Early Miscarriage: What to Expect and How to Cope

Early Miscarriage Isn’t Uncommon, But It’s Still Very Difficult to Experience

Studies show that approximately 1 in 5 pregnancies end in a miscarriage.

Please note, this article is not written by a medical professional. If you’re experience symptoms of an early miscarriage, please contact your physician immediately.

Unfortunately, I’ve had the experience of coping with five miscarriages.

Each one had its own set of difficulties.

Each one brought tears and heartache.

I’d like to use my experience, as well as years of research, to help other moms find support and comfort for the time they may have to face an early miscarriage.

Physically, with an early miscarriage you’ll experience cramping, bleeding, passing fluid,and even blood clots.

Depending on how many weeks along you are will also determine the intensity of the bleeding and cramping.

Also, some mothers never see a fully formed baby, while others actually go through the delivery process and deliver a baby in a hospital setting.

If you experience a very early miscarriage, you may only experience what seems a heavier than normal cycle and extra weakness for a week or more.

Either way, you need to be treated by a physician for a miscarriage as these can become serious quickly.

What happens During an Early miscarriage?

Unfortunately, nothing can be done to stop a miscarriage once it has started.

The treatment your provider choose to follow will be to prevent heavy bleeding, infection, and promote recovery for your body.

How Do Parents Cope After a Miscarriage?

Often the mothers were more attached to the baby than the father was.

It’s not that the father didn’t love the baby, but the mother had already been carrying the baby and had already felt her body change as it prepared to grow a full-sized infant inside her uterus.

Sometimes it’s tough on a married couple to walk through a miscarriage together.

Try to be very sensitive to each other’s reaction and understand this is difficult for both fo you.

Neither one of you may react as the other one expects.

Take your time and work through this together.

It’s best not to think about or discuss “having another one” for a few months.

This can be a very sensitive topic for some parents and can cause greater division in your marriage if you’re not on the same page.

How Do You Tell Other People About Your Early Miscarriage?

If you’ve already announced the pregnancy, sometimes it’s better to go ahead and announce the miscarriage so you don’t have to individually tell everyone for several months.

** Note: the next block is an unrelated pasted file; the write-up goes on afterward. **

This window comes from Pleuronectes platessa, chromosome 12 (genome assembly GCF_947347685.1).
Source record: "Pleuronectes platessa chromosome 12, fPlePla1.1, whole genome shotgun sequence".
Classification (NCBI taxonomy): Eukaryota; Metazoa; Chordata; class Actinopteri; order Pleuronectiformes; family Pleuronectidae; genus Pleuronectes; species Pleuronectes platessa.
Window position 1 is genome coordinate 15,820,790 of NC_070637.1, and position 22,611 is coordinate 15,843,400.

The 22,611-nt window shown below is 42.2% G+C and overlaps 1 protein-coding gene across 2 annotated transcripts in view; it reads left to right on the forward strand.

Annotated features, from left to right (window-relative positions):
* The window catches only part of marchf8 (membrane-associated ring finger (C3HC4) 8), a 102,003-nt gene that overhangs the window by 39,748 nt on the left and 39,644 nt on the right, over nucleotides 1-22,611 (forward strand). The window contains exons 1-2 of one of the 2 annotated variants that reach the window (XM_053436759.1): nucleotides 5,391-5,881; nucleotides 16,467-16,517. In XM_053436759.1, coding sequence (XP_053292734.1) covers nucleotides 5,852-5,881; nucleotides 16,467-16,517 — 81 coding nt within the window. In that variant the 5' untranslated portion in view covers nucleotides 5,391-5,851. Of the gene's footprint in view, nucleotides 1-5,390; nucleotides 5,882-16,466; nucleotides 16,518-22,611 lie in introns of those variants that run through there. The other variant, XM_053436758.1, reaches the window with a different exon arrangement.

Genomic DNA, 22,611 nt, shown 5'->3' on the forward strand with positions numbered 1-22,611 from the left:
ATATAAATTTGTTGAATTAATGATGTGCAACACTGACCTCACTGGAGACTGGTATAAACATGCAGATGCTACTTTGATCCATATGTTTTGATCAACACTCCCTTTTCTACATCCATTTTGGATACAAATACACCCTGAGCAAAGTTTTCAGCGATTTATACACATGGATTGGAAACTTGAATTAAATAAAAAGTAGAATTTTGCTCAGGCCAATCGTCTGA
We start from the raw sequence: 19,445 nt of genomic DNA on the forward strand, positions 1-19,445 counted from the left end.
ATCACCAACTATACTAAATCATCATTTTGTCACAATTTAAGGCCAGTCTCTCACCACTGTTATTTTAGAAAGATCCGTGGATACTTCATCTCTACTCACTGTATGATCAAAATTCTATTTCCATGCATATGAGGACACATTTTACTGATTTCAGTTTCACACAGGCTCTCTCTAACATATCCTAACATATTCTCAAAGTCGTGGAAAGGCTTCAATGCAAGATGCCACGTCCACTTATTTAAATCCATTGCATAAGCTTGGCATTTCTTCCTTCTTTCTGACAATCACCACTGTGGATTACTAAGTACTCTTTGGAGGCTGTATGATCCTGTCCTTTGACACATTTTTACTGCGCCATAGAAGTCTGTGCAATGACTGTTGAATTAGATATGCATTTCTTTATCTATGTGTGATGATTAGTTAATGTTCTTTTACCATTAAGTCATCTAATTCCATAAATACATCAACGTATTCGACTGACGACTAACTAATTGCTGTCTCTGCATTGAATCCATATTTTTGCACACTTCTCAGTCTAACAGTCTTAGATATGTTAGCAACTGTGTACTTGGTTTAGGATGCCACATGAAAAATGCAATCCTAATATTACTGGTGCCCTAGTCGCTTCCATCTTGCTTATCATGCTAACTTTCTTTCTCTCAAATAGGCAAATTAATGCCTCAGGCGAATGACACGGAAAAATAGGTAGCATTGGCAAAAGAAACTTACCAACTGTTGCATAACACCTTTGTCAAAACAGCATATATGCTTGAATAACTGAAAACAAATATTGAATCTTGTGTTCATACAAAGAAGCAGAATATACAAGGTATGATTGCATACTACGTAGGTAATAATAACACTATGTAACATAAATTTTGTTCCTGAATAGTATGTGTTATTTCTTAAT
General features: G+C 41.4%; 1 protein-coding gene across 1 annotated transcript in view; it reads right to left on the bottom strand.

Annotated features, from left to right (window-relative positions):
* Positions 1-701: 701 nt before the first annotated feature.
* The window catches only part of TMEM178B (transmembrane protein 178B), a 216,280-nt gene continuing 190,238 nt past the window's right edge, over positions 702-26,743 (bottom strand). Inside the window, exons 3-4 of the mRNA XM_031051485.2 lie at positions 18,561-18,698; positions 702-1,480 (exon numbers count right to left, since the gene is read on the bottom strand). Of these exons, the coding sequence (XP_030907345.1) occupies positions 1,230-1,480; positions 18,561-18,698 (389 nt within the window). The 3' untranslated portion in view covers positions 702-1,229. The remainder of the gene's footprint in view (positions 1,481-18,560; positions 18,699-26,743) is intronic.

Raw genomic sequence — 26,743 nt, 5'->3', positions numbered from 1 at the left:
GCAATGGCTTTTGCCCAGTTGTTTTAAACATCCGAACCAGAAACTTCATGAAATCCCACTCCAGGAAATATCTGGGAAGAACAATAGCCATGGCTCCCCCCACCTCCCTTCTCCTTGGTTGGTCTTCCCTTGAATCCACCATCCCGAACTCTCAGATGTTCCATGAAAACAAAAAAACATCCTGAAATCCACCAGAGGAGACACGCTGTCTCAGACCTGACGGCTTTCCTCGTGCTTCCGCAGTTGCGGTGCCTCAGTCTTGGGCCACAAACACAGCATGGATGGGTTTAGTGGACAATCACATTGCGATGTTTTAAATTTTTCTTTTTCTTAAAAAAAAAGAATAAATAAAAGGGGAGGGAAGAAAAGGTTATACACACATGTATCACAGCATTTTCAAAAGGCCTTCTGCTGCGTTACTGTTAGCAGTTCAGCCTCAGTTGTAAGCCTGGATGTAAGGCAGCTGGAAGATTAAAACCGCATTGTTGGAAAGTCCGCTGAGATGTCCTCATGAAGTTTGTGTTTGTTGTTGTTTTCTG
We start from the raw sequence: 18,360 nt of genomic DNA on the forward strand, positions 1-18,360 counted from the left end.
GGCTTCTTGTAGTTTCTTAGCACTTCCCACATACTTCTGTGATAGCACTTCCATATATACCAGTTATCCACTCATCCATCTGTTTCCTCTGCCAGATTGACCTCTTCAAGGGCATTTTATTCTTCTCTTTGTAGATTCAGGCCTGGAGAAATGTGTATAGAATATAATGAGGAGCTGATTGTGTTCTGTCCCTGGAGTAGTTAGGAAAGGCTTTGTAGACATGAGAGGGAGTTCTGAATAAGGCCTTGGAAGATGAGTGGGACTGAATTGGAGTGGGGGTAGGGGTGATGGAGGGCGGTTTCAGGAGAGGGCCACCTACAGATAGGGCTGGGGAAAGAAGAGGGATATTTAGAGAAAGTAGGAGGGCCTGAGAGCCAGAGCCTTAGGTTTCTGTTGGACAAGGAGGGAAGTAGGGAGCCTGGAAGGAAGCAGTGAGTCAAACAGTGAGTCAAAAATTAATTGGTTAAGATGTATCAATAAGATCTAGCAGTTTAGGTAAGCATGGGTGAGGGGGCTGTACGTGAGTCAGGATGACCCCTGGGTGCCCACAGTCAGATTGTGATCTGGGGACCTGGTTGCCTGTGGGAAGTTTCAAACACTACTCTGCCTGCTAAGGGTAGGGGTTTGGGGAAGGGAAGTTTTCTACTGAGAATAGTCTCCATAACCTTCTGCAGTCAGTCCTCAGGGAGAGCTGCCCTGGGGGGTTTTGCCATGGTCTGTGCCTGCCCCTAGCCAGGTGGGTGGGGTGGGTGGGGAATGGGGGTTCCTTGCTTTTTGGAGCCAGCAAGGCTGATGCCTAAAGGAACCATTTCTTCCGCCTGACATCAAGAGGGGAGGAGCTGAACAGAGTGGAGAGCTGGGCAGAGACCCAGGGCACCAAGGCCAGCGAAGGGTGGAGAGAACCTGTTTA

For my first two miscarriages I avoided telling people outside our family about the miscarriages and later regretted it because I had to bring it up when I saw friends or neighbors in the grocery store, talked on the phone etc.

If you make one or two announcements, word can then travel naturally and you won’t have to painfully bring up the subject for months to come.

Is it Normal to Grieve An Early Miscarriage?


You had a tiny, little, precious life growing inside of you.

You were celebrating a new little human being.

You were already experiencing morning sickness.

Maybe you even had a name chosen for your little one.

And for some reason, that little one left your womb and entered heaven without you getting the opportunity to hold, rock, or embrace him or her.

You have every right to cry and grieve the loss of your child.

Will I Want More Children After An Early Miscarriage?

For the first few months you may be apprehensive about trying to get pregnant again.

You may be afraid about losing another baby.

No one wants to live through that type of pain again.

But, I will say, it’s worth the risk. <3

Even though I experienced pregnancy loss five times, I also experienced the joy of raising six precious kids who are now 19, 17, 15, 13, 11, and 10 years old.

Whatever reason God had for the other babies leaving this earth I will never know, but I am thankful for the opportunity to be a mother to six people on this planet.

Will I forget About the Baby I Miscarried?

Most likely not.

After many years, I still think about the babies I miscarried at 13 weeks, 9 weeks, 6 weeks, 4 weeks, and 19 weeks.

The details may become blurry, but the memories of the pain of knowing your little one was gone will continue to last.

But that pain will remind you just how much you anticipate the birth of your precious little one!

Should I Talk to My Friends and Family About My Miscarriage?


Find friends and family who are supportive and want to listen and share your experience and story.

It helps you share about your baby, your pain, your health difficulties, and your loss.

This is one of the ways you walk through the process of grieving.

Plus, when you share your stories about healing and grief you help others understand the difficulties of an early miscarriage.

Then, when others are knowledgeable about what women experience during the loss of a baby, they can then offer help, support and comfort to their friends, daughters, sisters, and co-workers if they ever face this difficult experience.

By sharing your struggles and being vulnerable, you help others!

IF you’re experiencing an early miscarriage or have recently, may you find the comfort, help, and support you need today. Please reach out and email me if you need any more support. Sending hugs! <3

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